Short-term effects of tourism on the behaviour of common dolphins (Delphinus delphis) in the Azores

  • Articles in SCI Journals
  • Jan, 2018

Cecchetti, A., Stockin, K., Gordon, J., & Azevedo, J.M.N. (2018) Short-term effects of tourism on the behaviour of common dolphins (Delphinus delphis) in the Azores.

Journal of the Marine Biological Association of the United Kingdom, Online early, . DOI:10.1017/S0025315417000674 (IF2016 1,038; Q3 Marine and Freshwater Biology)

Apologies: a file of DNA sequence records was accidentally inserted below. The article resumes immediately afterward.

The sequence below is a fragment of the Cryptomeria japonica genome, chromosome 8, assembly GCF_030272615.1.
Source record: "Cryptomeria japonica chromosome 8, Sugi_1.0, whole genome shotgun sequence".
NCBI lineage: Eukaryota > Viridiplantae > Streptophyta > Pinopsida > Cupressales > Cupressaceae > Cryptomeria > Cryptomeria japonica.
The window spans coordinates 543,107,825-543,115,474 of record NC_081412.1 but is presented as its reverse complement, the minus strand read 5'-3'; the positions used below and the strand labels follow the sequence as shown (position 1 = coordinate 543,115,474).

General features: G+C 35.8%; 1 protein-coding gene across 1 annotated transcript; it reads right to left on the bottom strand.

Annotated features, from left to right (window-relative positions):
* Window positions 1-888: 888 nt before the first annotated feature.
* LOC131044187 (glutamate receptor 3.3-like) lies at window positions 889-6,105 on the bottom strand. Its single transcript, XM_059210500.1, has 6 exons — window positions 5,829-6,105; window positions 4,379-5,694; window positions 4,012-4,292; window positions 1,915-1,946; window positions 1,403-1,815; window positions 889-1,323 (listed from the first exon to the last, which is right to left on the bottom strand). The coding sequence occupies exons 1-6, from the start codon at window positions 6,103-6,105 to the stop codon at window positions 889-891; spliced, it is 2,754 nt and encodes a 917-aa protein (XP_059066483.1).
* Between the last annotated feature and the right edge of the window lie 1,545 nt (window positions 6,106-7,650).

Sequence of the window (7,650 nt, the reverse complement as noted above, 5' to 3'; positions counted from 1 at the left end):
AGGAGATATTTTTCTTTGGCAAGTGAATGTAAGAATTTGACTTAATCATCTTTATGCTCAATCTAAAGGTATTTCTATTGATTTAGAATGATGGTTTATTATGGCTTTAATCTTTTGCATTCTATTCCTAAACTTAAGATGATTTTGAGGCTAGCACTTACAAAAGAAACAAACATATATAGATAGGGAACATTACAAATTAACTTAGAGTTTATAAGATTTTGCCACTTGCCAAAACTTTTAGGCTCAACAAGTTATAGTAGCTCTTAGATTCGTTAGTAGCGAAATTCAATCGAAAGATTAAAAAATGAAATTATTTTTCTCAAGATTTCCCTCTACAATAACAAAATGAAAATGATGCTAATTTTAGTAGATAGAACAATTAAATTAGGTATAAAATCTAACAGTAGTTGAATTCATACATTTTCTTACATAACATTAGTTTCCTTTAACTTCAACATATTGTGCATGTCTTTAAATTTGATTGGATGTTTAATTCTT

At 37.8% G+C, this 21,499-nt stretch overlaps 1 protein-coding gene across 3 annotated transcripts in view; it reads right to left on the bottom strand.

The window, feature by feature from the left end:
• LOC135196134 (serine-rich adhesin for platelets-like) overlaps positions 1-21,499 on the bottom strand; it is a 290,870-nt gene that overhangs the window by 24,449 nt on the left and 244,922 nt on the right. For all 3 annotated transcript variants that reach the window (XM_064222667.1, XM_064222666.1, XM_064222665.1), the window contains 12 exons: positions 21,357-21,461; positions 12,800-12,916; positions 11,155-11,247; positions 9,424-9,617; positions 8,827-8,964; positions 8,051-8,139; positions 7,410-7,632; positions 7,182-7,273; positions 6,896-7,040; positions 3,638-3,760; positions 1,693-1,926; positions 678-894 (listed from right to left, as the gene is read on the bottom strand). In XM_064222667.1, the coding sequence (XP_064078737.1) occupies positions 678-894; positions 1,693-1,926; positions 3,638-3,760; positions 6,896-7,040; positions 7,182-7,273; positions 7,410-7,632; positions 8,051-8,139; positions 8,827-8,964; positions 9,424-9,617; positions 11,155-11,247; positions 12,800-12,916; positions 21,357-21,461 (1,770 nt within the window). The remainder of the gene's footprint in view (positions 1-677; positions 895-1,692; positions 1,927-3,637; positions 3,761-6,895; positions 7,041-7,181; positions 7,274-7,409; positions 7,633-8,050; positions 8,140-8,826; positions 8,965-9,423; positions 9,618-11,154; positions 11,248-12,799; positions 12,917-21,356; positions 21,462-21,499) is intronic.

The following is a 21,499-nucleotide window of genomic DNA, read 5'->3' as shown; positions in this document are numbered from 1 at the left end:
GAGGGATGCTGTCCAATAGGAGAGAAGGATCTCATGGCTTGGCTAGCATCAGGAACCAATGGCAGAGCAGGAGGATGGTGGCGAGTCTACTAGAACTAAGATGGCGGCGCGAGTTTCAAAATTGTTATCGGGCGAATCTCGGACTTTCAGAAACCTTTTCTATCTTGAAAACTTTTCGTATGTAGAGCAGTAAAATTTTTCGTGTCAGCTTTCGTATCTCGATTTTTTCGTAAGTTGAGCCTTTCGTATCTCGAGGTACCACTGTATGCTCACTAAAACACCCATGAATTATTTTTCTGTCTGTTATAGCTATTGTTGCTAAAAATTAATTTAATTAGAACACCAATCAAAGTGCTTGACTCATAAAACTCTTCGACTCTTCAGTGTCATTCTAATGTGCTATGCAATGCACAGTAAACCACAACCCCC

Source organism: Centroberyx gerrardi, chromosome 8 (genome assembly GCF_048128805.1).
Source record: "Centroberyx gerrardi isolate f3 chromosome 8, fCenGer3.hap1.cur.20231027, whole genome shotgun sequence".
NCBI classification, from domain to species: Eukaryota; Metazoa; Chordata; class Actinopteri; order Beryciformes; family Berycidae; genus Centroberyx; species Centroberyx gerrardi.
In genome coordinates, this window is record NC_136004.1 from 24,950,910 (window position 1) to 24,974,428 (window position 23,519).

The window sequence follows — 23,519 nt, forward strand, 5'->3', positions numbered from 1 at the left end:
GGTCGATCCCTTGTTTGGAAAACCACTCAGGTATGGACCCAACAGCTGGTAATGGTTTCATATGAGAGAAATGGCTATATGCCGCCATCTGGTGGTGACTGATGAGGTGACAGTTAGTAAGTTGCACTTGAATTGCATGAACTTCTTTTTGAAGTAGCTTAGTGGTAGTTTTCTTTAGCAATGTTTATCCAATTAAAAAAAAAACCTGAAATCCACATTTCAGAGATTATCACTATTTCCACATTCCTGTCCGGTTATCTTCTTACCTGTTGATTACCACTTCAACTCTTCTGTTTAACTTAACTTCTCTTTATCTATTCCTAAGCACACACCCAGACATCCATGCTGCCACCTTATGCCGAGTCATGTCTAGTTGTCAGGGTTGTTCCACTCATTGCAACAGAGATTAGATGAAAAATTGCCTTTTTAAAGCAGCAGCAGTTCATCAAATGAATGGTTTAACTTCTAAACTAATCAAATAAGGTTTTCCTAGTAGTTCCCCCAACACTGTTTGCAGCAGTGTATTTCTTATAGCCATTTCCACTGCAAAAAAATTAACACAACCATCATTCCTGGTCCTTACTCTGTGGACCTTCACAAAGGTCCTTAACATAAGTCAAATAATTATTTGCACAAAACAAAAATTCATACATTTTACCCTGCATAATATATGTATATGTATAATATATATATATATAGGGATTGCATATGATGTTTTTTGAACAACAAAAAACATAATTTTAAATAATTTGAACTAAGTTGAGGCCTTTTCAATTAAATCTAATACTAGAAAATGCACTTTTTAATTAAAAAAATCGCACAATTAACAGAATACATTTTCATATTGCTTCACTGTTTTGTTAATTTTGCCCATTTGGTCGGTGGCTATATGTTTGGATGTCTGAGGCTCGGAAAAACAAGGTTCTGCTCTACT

Short-term measures of behavioural responses of cetaceans to tourism operations have been used in many studies to interpret and understand potential long-term impacts of biological importance. The short-beaked common dolphin (Delphinus delphis) is the species most frequently observed in the Azores and constitutes an important component of the marine mammal tourism industry in this region. This study investigated the potential effects of tour boats on the behaviour of common dolphins off São Miguel, Azores, with particular focus on the changes in activity budget and the time required to resume activities after a tour boat interaction. Behavioural data were collected from land using a group focal-follow methodology. Markov chains were applied to analyse control and interaction sequences and to assess behavioural transition probabilities in both scenarios. In the presence of tour boats, dolphins significantly reduced the time spent foraging and increased the time engaged in other high energy activities. Dolphins also took significantly longer to resume feeding after an interaction occurred. The average bout length varied significantly between control and interaction scenarios, with foraging bouts being shorter during tour boats interactions. The results presented have management implications since feeding is a biologically critical activity. Disruption of foraging behaviour could lead to a decrease in energy intake for this population. With cetacean tourism likely to increase in the future, a precautionary approach to issuing new licences is advisable and any expansion would warrant an appropriate monitoring programme.